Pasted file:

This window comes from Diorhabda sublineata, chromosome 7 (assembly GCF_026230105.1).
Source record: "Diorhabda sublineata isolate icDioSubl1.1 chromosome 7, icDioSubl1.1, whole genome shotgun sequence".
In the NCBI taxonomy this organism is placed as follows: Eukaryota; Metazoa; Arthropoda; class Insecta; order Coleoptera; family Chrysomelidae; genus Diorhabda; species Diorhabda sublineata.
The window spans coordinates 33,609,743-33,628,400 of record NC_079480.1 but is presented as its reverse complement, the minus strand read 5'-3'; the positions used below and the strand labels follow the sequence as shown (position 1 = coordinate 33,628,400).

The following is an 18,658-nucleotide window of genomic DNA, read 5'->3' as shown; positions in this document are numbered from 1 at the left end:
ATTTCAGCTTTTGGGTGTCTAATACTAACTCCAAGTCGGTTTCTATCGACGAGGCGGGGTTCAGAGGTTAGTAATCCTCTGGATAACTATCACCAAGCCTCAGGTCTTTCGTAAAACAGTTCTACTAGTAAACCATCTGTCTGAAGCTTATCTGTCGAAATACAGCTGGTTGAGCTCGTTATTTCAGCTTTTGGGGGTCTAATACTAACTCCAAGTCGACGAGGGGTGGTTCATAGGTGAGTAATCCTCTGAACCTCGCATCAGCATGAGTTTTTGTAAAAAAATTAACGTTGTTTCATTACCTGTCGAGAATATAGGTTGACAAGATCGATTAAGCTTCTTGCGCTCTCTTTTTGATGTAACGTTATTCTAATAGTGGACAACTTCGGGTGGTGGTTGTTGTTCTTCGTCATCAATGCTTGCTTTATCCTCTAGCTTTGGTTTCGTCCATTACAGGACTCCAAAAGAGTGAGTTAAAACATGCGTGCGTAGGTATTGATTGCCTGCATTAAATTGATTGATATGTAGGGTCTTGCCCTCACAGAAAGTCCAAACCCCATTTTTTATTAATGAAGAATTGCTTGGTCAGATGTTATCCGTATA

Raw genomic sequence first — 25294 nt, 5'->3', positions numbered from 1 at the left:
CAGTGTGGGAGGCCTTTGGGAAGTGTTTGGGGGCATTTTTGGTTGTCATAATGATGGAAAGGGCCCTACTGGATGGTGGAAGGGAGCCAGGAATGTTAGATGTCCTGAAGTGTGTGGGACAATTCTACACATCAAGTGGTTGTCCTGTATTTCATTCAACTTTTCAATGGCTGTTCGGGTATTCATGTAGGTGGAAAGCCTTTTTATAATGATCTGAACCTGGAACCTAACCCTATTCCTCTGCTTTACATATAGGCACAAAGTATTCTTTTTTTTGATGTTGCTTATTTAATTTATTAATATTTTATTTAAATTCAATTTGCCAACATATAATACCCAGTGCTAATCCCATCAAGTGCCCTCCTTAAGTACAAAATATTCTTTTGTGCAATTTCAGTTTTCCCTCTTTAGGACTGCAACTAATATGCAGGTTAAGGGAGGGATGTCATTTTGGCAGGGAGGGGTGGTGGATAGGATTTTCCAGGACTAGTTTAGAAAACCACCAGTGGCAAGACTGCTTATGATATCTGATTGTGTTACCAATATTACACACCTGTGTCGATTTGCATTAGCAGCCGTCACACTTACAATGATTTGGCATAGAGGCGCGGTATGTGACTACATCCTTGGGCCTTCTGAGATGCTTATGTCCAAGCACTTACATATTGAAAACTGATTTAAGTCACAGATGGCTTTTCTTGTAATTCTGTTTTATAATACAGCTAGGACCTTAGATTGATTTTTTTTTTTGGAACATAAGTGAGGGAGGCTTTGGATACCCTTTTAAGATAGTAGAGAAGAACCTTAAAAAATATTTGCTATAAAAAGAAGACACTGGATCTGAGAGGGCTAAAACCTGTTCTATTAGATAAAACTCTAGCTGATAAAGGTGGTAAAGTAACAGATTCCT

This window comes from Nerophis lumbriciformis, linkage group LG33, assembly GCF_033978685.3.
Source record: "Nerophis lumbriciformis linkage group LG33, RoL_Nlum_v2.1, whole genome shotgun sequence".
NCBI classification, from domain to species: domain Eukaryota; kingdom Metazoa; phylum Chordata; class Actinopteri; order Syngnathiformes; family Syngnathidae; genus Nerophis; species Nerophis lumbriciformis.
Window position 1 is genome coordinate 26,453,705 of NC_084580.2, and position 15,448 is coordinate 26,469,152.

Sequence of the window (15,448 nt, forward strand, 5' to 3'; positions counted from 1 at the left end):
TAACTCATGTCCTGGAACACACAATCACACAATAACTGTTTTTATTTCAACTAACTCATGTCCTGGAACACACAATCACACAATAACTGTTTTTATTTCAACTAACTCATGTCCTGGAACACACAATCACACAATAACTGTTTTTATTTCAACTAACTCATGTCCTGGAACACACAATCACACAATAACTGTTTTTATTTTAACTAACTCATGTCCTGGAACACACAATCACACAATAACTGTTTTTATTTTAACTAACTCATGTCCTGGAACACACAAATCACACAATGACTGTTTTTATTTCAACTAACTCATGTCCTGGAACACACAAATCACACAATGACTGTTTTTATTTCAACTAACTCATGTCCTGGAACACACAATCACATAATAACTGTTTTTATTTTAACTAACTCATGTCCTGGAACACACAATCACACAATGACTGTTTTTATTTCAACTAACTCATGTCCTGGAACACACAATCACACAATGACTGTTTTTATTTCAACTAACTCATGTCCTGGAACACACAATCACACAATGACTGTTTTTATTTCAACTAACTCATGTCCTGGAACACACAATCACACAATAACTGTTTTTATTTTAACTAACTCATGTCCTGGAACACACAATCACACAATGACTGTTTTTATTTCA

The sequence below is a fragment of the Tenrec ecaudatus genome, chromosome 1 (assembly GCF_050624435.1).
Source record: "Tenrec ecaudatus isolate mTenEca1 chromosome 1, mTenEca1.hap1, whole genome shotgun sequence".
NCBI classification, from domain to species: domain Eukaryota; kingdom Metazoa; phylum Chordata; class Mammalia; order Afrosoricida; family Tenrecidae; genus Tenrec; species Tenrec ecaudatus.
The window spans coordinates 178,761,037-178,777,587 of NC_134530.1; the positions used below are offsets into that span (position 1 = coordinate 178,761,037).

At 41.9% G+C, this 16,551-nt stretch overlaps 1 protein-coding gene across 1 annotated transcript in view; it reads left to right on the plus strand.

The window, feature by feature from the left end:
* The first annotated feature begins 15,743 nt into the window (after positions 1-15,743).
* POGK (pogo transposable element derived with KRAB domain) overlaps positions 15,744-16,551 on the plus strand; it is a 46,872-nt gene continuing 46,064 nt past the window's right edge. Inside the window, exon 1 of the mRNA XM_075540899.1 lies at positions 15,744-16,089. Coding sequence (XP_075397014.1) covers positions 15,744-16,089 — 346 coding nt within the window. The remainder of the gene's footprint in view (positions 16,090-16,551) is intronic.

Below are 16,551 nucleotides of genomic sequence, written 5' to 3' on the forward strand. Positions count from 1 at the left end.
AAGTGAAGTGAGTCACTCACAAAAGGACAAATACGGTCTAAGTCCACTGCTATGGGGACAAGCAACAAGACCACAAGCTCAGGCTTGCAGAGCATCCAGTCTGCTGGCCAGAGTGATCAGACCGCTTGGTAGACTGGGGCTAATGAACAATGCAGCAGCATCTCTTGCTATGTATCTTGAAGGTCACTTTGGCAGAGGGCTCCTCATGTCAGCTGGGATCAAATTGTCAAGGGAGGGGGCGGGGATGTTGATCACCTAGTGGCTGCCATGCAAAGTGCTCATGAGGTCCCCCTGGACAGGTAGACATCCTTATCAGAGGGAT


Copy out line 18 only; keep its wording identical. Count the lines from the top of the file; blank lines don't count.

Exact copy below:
The window spans coordinates 178,761,037-178,777,587 of NC_134530.1; the positions used below are offsets into that span (position 1 = coordinate 178,761,037).